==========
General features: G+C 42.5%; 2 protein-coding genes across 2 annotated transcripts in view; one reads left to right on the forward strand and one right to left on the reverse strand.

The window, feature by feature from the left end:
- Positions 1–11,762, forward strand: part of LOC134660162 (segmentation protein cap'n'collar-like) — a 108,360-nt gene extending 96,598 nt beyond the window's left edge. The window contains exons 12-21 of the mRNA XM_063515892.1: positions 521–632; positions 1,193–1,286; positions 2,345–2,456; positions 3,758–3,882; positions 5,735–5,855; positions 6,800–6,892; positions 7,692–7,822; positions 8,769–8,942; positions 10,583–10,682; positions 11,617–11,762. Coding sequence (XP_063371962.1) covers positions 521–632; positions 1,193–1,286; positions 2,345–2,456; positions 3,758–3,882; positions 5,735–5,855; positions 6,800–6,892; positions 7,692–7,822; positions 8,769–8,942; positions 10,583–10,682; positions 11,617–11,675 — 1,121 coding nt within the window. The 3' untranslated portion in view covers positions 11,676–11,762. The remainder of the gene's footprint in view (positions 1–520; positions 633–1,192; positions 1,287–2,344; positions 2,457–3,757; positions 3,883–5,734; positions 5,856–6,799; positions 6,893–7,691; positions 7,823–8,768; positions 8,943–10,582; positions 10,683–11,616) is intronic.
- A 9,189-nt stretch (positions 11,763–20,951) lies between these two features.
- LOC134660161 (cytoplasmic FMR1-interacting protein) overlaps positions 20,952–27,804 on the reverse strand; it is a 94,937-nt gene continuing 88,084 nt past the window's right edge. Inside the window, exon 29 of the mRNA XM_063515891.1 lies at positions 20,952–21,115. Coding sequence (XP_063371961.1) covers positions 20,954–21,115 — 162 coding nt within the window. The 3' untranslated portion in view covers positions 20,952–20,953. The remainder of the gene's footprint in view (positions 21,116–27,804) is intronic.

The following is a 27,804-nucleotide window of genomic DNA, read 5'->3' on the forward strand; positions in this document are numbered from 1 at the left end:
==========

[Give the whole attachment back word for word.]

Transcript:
General features: G+C 42.5%; 2 protein-coding genes across 2 annotated transcripts in view; one reads left to right on the forward strand and one right to left on the reverse strand.

The window, feature by feature from the left end:
- Positions 1–11,762, forward strand: part of LOC134660162 (segmentation protein cap'n'collar-like) — a 108,360-nt gene extending 96,598 nt beyond the window's left edge. The window contains exons 12-21 of the mRNA XM_063515892.1: positions 521–632; positions 1,193–1,286; positions 2,345–2,456; positions 3,758–3,882; positions 5,735–5,855; positions 6,800–6,892; positions 7,692–7,822; positions 8,769–8,942; positions 10,583–10,682; positions 11,617–11,762. Coding sequence (XP_063371962.1) covers positions 521–632; positions 1,193–1,286; positions 2,345–2,456; positions 3,758–3,882; positions 5,735–5,855; positions 6,800–6,892; positions 7,692–7,822; positions 8,769–8,942; positions 10,583–10,682; positions 11,617–11,675 — 1,121 coding nt within the window. The 3' untranslated portion in view covers positions 11,676–11,762. The remainder of the gene's footprint in view (positions 1–520; positions 633–1,192; positions 1,287–2,344; positions 2,457–3,757; positions 3,883–5,734; positions 5,856–6,799; positions 6,893–7,691; positions 7,823–8,768; positions 8,943–10,582; positions 10,683–11,616) is intronic.
- A 9,189-nt stretch (positions 11,763–20,951) lies between these two features.
- LOC134660161 (cytoplasmic FMR1-interacting protein) overlaps positions 20,952–27,804 on the reverse strand; it is a 94,937-nt gene continuing 88,084 nt past the window's right edge. Inside the window, exon 29 of the mRNA XM_063515891.1 lies at positions 20,952–21,115. Coding sequence (XP_063371961.1) covers positions 20,954–21,115 — 162 coding nt within the window. The 3' untranslated portion in view covers positions 20,952–20,953. The remainder of the gene's footprint in view (positions 21,116–27,804) is intronic.

The following is a 27,804-nucleotide window of genomic DNA, read 5'->3' on the forward strand; positions in this document are numbered from 1 at the left end: